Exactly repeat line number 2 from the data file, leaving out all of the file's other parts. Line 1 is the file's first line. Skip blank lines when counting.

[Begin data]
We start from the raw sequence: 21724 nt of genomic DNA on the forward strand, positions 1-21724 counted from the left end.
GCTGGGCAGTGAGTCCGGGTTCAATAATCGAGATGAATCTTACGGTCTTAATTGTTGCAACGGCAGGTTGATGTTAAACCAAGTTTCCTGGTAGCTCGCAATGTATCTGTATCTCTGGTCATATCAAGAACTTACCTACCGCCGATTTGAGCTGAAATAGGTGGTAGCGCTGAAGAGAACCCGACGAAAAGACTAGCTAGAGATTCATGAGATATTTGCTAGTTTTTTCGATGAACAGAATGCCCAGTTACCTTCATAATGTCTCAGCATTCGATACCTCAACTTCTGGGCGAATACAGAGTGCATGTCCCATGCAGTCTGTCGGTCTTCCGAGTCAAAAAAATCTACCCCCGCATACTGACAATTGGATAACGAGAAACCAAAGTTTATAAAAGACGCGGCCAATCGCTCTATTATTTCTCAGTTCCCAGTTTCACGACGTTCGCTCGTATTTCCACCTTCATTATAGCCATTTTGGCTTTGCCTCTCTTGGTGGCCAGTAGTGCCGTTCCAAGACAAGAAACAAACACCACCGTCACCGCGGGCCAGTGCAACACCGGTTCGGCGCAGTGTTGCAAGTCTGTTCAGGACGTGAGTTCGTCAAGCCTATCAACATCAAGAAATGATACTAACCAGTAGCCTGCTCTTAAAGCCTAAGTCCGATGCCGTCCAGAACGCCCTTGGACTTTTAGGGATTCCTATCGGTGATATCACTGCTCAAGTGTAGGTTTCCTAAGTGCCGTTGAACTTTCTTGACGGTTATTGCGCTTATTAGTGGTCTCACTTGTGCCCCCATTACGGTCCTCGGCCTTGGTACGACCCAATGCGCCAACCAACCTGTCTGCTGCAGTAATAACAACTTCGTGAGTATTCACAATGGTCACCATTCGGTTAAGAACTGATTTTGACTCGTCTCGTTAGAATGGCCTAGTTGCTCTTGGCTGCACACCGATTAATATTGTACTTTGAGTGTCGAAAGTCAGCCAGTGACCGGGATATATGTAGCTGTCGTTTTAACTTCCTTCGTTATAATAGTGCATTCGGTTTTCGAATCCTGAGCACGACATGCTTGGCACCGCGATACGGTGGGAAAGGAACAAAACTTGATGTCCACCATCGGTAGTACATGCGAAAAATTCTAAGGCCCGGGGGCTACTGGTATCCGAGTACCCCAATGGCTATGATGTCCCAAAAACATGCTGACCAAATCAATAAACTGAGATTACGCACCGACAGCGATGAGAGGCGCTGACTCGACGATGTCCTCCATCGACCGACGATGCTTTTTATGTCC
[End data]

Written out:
GCTGGGCAGTGAGTCCGGGTTCAATAATCGAGATGAATCTTACGGTCTTAATTGTTGCAACGGCAGGTTGATGTTAAACCAAGTTTCCTGGTAGCTCGCAATGTATCTGTATCTCTGGTCATATCAAGAACTTACCTACCGCCGATTTGAGCTGAAATAGGTGGTAGCGCTGAAGAGAACCCGACGAAAAGACTAGCTAGAGATTCATGAGATATTTGCTAGTTTTTTCGATGAACAGAATGCCCAGTTACCTTCATAATGTCTCAGCATTCGATACCTCAACTTCTGGGCGAATACAGAGTGCATGTCCCATGCAGTCTGTCGGTCTTCCGAGTCAAAAAAATCTACCCCCGCATACTGACAATTGGATAACGAGAAACCAAAGTTTATAAAAGACGCGGCCAATCGCTCTATTATTTCTCAGTTCCCAGTTTCACGACGTTCGCTCGTATTTCCACCTTCATTATAGCCATTTTGGCTTTGCCTCTCTTGGTGGCCAGTAGTGCCGTTCCAAGACAAGAAACAAACACCACCGTCACCGCGGGCCAGTGCAACACCGGTTCGGCGCAGTGTTGCAAGTCTGTTCAGGACGTGAGTTCGTCAAGCCTATCAACATCAAGAAATGATACTAACCAGTAGCCTGCTCTTAAAGCCTAAGTCCGATGCCGTCCAGAACGCCCTTGGACTTTTAGGGATTCCTATCGGTGATATCACTGCTCAAGTGTAGGTTTCCTAAGTGCCGTTGAACTTTCTTGACGGTTATTGCGCTTATTAGTGGTCTCACTTGTGCCCCCATTACGGTCCTCGGCCTTGGTACGACCCAATGCGCCAACCAACCTGTCTGCTGCAGTAATAACAACTTCGTGAGTATTCACAATGGTCACCATTCGGTTAAGAACTGATTTTGACTCGTCTCGTTAGAATGGCCTAGTTGCTCTTGGCTGCACACCGATTAATATTGTACTTTGAGTGTCGAAAGTCAGCCAGTGACCGGGATATATGTAGCTGTCGTTTTAACTTCCTTCGTTATAATAGTGCATTCGGTTTTCGAATCCTGAGCACGACATGCTTGGCACCGCGATACGGTGGGAAAGGAACAAAACTTGATGTCCACCATCGGTAGTACATGCGAAAAATTCTAAGGCCCGGGGGCTACTGGTATCCGAGTACCCCAATGGCTATGATGTCCCAAAAACATGCTGACCAAATCAATAAACTGAGATTACGCACCGACAGCGATGAGAGGCGCTGACTCGACGATGTCCTCCATCGACCGACGATGCTTTTTATGTCC